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Maths, Physics & Chemistry

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Silencing a quantum drum

To a classical physicist, there is no fundamental limit to how well you can measure something. A classical object, for example, always exists in a well-defined position; if you want to know that position with better accuracy, you simply build a better microscope. The story... click to read more

  • David Mason | Postdoctoral Research Fellow at Niels Bohr Institute, University of Copenhagen, Copenhagen, Denmark
  • Massimiliano Rossi | PhD student at Niels Bohr Institute, University of Copenhagen, Copenhagen, Denmark
  • Albert Schliesser | Professor at Niels Bohr Institute, University of Copenhagen, Copenhagen, Denmark
Views 342
Reading time 4 min
published on Feb 27, 2019
DNA G-Quadruplexes: ‘knot’ that simple!

Known as the "molecule of life", DNA is found in every cell in our body, providing a set of instructions for the function and organization throughout our bodies. These instructions are encoded by only four structural variations, abbreviated to A, C, G and T. While... click to read more

  • Mateus Webba da Silva | Professor at School of Pharmacy and Pharmaceutical Sciences, Biomedical Sciences Research Institute, Ulster University, Coleraine, UK
  • Scarlett Dvorkin | PhD Student at School of Pharmacy and Pharmaceutical Sciences, Biomedical Sciences Research Institute, Ulster University, Coleraine, UK
Views 382
Reading time 3.5 min
published on Feb 20, 2019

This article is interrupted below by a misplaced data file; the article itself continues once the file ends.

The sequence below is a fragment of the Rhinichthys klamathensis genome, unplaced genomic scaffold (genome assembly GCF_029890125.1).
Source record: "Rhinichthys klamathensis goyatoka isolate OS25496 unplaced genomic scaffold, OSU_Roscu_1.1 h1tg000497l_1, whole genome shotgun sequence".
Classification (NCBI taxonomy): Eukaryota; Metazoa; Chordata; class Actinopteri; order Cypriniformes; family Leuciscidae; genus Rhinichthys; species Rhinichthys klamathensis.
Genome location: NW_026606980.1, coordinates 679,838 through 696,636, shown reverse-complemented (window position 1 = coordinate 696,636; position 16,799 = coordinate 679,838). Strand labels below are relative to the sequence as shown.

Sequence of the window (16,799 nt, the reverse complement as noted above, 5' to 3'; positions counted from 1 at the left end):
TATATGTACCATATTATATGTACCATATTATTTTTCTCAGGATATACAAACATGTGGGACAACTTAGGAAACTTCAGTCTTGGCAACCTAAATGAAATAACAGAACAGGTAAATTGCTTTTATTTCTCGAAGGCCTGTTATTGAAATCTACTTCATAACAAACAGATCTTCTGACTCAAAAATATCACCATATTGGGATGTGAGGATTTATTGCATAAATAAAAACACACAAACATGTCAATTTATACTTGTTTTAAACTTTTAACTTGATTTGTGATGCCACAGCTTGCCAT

What can citrus teach us about fluid dispersal?

The avid citrus consumer knows it is impossible to peel an orange and keep your fingers dry, even if the precious fruit inside remains unmolested. Others will have noticed the ephemeral and fragrant mist that is emitted when peels are broken and tiny fluid jets... click to read more

  • Andrew Dickerson | Assistant Professor at Dept. of Mechanical and Aerospace Engineering, University of Central Florida, USA
Views 318
Reading time 4 min
published on Feb 6, 2019
Creating the world’s fastest rotating object

Fighter jet aircrafts need to be fast. It therefore appears intuitive to make their turbines spin at the highest rotation rates possible. Following this approach, one will encounter an unpleasant surprise. At rotation rates around 1000 revolutions per second, the turbine blades start to disintegrate,... click to read more

  • Rene Reimann | Postdoctoral Research Fellow at Photonics Laboratory, ETH Zurich, Zurich, Switzerland
Views 459
Reading time 4 min
published on Jan 21, 2019
Our bones: strength, flexibility and…fractals!

Each of us has a skeleton – that is ordinary. However, the bone of which a skeleton is made is anything but ordinary. From an engineering perspective bone provides an incredibly versatile support structure that performs remarkably well in a circus contortionist, a sumo wrestler,... click to read more

  • Roland Kröger | Professor at Department of Physics, University of York, York, UK
  • Natalie Reznikov | Research Fellow at Imperial College, London, UK
Views 650
Reading time 4.5 min
published on Nov 16, 2018